Impact of immigration controls on foreign students: is the UK failing to attract global talent?

07 March 2014


The House of Lords Science and Technology Committee will next week explore whether immigration controls have affected international student numbers in the UK and whether potential students are choosing to study elsewhere.

On Tuesday 11 March the Committee will ask a range of questions to senior university staff as well as getting an employers’ perspective from EEF, the manufacturers’ organisation. 

The inquiry is looking at the numbers of international students in the areas of Science, Technology, Engineering and Maths (STEM), and how prospective student numbers may have been affected by immigration rules. Other questions on Tuesday will include whether there are any differences between disciplines; whether there are country-to-country differences; what other factors might influence student numbers; and whether the removal of the Post Study Work route has had any impact. 

The session will be in two parts. 

In part one, evidence will be heard, at 10.40am, from:

  • Sir Andrew Witty, Chancellor, University of Nottingham;
  • Professor Steve West, Vice-Chancellor, University of the West of England and Chair of Universities UK’s health policy network; and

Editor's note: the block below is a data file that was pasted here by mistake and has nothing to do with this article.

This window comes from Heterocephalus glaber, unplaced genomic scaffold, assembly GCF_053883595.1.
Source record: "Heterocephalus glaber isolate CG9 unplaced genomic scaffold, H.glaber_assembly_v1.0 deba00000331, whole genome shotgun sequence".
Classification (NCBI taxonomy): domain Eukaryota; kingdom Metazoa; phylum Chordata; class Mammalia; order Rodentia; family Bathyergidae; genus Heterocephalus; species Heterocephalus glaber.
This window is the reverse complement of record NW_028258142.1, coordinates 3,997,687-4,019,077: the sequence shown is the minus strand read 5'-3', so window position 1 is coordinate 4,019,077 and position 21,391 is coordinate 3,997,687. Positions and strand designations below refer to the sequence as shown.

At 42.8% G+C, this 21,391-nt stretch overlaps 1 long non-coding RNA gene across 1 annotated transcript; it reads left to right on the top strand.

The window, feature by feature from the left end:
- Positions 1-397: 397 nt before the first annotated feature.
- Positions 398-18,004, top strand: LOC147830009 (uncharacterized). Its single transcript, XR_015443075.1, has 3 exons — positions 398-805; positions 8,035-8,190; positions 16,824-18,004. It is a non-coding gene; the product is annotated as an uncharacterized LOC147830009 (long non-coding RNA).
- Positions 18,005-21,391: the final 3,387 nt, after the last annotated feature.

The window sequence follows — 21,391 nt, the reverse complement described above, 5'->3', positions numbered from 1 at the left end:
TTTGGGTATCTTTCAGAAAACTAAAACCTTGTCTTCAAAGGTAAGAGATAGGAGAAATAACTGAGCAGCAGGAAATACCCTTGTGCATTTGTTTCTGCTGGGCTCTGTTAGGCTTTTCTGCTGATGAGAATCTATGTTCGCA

• Professor Erol Gelenbe, Department of Electrical and Electronic Engineering, Imperial College London and member of the UK Computing Research Committee.

In part two, at approximately 11.40am, the Committee will hear from:

  • Mr Tim Thomas, Head of Employment and Skills Policy, EEF;
  • Professor Sir Peter Gregson, Chief Executive and Vice Chancellor, Cranfield University; and
  • Professor Helen Atkinson, Head of Department of Engineering, University of Leicester, Vice President, Royal Academy of Engineering and Chair of the Standing Committee on Engineering and Training, Immediate Past President Engineering Professors' Council.

The evidence session will be held on Tuesday 11 March at 10.40am in Committee Room 4 of the House of Lords.

T
he session will be webcast at www.parliamentlive.tv and is also open to the public. Journalists wishing to attend should go to Parliament’s Cromwell Green Entrance and should allow time for security screening.

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